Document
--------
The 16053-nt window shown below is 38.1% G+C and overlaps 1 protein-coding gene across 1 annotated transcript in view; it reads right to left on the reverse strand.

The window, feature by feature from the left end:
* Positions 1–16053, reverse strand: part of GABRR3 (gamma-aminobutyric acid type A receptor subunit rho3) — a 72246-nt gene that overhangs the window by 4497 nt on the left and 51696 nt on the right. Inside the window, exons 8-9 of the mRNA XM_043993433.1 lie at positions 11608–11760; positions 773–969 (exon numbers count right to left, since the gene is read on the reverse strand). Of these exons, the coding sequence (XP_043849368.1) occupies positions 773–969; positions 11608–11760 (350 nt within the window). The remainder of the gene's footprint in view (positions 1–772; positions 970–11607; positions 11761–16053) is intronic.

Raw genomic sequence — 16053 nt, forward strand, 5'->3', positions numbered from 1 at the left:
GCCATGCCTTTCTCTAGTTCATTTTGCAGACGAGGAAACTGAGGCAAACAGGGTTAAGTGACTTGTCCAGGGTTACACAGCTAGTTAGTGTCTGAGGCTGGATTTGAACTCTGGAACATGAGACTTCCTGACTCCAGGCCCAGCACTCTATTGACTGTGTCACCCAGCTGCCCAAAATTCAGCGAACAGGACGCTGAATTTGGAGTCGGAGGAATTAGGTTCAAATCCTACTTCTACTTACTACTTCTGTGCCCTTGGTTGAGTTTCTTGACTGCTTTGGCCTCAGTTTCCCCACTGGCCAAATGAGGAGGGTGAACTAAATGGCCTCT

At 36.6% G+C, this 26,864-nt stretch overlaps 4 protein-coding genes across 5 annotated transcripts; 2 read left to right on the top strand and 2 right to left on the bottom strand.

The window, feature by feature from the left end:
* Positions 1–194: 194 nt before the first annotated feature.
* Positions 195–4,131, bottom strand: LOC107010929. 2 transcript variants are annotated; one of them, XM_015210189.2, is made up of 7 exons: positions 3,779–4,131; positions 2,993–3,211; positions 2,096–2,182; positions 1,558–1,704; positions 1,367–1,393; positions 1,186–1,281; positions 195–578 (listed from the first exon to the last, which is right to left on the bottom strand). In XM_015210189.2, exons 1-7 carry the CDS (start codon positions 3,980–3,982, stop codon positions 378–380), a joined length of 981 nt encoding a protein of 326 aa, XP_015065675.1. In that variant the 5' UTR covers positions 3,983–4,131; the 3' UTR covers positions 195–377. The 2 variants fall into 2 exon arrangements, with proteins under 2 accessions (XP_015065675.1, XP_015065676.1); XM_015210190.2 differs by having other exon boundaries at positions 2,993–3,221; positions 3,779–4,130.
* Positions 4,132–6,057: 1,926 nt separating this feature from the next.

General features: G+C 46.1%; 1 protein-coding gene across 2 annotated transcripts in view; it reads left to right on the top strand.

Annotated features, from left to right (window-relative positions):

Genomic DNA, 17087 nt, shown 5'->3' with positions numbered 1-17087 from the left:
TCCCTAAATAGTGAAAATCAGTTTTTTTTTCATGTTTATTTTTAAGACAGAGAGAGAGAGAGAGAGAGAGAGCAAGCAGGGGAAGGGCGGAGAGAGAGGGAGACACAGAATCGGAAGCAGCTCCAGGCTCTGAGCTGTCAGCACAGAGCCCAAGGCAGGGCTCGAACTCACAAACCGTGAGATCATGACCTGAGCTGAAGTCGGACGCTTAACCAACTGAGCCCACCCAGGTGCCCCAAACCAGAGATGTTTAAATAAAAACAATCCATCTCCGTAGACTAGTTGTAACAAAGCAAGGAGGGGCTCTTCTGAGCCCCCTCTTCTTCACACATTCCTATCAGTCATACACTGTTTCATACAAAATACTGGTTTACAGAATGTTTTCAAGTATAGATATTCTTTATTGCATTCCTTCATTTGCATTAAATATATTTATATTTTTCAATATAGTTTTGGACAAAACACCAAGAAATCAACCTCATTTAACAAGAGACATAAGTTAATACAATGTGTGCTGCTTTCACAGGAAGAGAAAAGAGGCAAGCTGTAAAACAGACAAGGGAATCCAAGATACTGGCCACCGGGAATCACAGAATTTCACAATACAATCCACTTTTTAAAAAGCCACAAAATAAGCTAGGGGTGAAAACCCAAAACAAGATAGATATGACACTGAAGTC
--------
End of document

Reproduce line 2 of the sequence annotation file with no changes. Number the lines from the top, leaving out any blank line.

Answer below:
The window, feature by feature from the left end: